As has been noted, CMS named 769 hospitals that will face Medicare payment cuts in fiscal year (FY) 2017 under the Hospital-Acquired Condition Reduction Program (HACRP), which for the first time considered rates of infection from antibiotic-resistant bacteria in its calculations. The HAC Reduction Program requires the Secretary of the Department of Health and Human Services to adjust payments to applicable hospitals that rank in the worst-performing quartile of all subsection (d) hospitals with respect to risk-adjusted HAC quality measures. These hospitals will have their payments reduced to 99 percent of what would otherwise have been paid for such discharges. In the FY 2017, HAC Reduction Program, hospitals with a Total HAC Score greater than 6.5700 are subject to a payment reduction.


From Modern Healthcare: “Our goal is for all hospitals to improve,” and roughly half did improve enough to escape the bottom quartile, said Dr. Patrick Conway, the CMS' deputy administrator and chief medical officer. Federal data on quality measures released earlier this month by the Agency for Healthcare Research and Quality also showed that between 2010 and 2013, progress was made in reducing patient harm and preventing avoidable deaths, he said.


The Advisory Board collected reaction from stakeholders. Some noted that hospitals cannot fully control antibiotic-resistant infections that occur in their facilities. Louise Dembry, a professor at the Yale School of Medicine and president of the Society for Healthcare Epidemiology of America, said, "The reality is we don't know how to prevent all these infections."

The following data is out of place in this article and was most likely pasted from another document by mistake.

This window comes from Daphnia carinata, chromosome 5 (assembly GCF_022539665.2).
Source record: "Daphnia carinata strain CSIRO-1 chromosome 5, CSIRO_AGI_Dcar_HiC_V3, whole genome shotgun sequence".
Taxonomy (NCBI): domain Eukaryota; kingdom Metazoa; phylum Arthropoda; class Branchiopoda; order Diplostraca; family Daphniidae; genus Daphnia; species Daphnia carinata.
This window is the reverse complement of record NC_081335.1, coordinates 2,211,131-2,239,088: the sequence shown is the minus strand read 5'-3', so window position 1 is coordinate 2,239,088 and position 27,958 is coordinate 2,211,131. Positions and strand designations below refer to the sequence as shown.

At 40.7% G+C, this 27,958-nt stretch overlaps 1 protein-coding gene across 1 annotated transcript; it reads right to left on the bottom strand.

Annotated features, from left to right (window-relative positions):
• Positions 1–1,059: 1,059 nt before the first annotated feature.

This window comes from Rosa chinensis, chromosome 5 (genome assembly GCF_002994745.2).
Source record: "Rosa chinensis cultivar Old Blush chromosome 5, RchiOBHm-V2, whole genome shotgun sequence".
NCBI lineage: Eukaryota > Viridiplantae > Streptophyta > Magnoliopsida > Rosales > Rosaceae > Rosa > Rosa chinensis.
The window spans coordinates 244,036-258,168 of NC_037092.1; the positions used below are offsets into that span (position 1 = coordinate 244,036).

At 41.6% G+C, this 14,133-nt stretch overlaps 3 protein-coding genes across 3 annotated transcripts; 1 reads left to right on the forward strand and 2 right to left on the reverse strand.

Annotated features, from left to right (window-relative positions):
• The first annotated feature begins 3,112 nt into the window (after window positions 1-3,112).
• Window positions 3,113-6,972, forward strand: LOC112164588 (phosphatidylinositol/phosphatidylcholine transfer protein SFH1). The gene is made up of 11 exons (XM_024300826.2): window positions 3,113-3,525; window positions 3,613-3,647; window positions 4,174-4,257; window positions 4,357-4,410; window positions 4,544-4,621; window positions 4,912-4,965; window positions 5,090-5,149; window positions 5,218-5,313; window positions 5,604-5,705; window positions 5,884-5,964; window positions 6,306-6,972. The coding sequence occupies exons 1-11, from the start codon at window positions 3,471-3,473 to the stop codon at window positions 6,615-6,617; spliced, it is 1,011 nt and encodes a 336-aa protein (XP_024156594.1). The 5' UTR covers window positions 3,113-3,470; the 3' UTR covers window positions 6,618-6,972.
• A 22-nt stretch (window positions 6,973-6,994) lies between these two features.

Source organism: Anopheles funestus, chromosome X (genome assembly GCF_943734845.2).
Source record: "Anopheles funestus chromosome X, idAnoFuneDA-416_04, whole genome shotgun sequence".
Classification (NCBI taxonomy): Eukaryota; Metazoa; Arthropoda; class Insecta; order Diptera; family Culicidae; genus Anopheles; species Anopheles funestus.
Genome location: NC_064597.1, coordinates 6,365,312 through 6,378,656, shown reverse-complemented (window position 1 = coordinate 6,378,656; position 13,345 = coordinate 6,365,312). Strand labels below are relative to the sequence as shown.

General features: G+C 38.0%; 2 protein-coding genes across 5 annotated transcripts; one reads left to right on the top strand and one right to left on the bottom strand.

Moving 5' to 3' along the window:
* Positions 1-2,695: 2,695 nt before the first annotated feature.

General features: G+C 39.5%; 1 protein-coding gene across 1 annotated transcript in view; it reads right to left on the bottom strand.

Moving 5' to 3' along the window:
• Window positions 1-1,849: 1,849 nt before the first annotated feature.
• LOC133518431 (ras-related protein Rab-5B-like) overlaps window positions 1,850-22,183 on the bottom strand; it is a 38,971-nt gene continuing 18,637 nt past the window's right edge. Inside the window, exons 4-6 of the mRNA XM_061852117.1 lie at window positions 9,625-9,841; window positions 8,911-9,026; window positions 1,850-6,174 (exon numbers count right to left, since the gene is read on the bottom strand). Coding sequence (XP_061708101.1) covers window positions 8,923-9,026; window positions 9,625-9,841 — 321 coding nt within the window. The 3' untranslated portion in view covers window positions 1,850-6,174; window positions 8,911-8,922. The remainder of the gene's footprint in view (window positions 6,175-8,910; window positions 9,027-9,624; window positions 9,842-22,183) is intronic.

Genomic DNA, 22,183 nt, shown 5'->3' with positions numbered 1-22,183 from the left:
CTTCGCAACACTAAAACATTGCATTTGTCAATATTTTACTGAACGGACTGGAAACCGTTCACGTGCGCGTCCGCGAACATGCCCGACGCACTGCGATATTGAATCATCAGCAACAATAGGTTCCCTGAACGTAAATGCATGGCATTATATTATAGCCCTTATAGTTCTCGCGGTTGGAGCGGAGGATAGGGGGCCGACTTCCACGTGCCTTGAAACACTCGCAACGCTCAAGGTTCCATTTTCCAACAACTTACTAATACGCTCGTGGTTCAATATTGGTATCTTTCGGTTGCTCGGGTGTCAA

Moreover, some critics take issue with the way HACRP assesses penalties. Because the program penalizes the 25 percent of hospitals that perform worst overall, in some cases a hospital is penalized even though it has reduced its rate of avoidable complications. Nancy Foster, vice president for quality and patient safety at the American Hospital Association, said, "The HAC penalty payment program is regarded as rather arbitrary, so other than people getting upset when they incur a penalty, it is not in and of itself changing behavior"

Example from Emory

Three Emory-affiliated hospitals were fined for high rates of hospital-acquired conditions for fiscal year 2017. Emory University Hospital Midtown (EUHM) is being fined for the third consecutive fiscal year, and Emory Johns Creek Hospital (EJCH) for the second consecutive fiscal year. Emory University Hospital (EUH) is being fined for a second fiscal year, the first instance occurring in 2015.

But Emory’s response is worth considering. Director of Media Relations of Emory Healthcare Janet Christenbury wrote in a statement that the ratings inaccurately compared hospitals because they are “based on methodologies that often do not sufficiently take into account the differences in patient populations and the complexity of conditions that certain hospitals treat.”

Teaching hospitals, such as Emory’s Midtown facility, are unique because they conduct various common and complex procedures and provide clinical education and training to current and future medical providers, Christenbury said. Consequently, there is more data to report to CMS in comparison to other facilities that treat patients with limited specializations or more common conditions, Christenbury added.